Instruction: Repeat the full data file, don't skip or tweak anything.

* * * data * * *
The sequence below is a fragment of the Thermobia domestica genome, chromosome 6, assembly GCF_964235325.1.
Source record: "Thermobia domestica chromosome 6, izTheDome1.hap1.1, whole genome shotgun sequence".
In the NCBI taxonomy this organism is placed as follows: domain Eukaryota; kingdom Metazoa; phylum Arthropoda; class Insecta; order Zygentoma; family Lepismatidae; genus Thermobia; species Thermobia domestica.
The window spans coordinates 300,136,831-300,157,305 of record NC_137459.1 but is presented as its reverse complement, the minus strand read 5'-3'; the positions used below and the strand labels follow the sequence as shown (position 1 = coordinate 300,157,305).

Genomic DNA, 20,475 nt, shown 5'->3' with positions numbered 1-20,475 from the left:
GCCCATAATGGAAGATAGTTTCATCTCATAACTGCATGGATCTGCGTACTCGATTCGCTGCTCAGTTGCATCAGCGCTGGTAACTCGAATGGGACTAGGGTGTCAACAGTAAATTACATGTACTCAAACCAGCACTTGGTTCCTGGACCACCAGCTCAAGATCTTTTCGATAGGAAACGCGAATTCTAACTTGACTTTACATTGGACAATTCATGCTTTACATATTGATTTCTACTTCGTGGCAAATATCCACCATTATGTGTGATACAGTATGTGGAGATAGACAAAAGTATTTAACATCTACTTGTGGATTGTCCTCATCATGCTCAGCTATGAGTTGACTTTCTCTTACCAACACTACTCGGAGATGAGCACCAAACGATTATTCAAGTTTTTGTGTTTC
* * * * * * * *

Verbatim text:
The sequence below is a fragment of the Thermobia domestica genome, chromosome 6, assembly GCF_964235325.1.
Source record: "Thermobia domestica chromosome 6, izTheDome1.hap1.1, whole genome shotgun sequence".
In the NCBI taxonomy this organism is placed as follows: domain Eukaryota; kingdom Metazoa; phylum Arthropoda; class Insecta; order Zygentoma; family Lepismatidae; genus Thermobia; species Thermobia domestica.
The window spans coordinates 300,136,831-300,157,305 of record NC_137459.1 but is presented as its reverse complement, the minus strand read 5'-3'; the positions used below and the strand labels follow the sequence as shown (position 1 = coordinate 300,157,305).

Genomic DNA, 20,475 nt, shown 5'->3' with positions numbered 1-20,475 from the left:
GCCCATAATGGAAGATAGTTTCATCTCATAACTGCATGGATCTGCGTACTCGATTCGCTGCTCAGTTGCATCAGCGCTGGTAACTCGAATGGGACTAGGGTGTCAACAGTAAATTACATGTACTCAAACCAGCACTTGGTTCCTGGACCACCAGCTCAAGATCTTTTCGATAGGAAACGCGAATTCTAACTTGACTTTACATTGGACAATTCATGCTTTACATATTGATTTCTACTTCGTGGCAAATATCCACCATTATGTGTGATACAGTATGTGGAGATAGACAAAAGTATTTAACATCTACTTGTGGATTGTCCTCATCATGCTCAGCTATGAGTTGACTTTCTCTTACCAACACTACTCGGAGATGAGCACCAAACGATTATTCAAGTTTTTGTGTTTC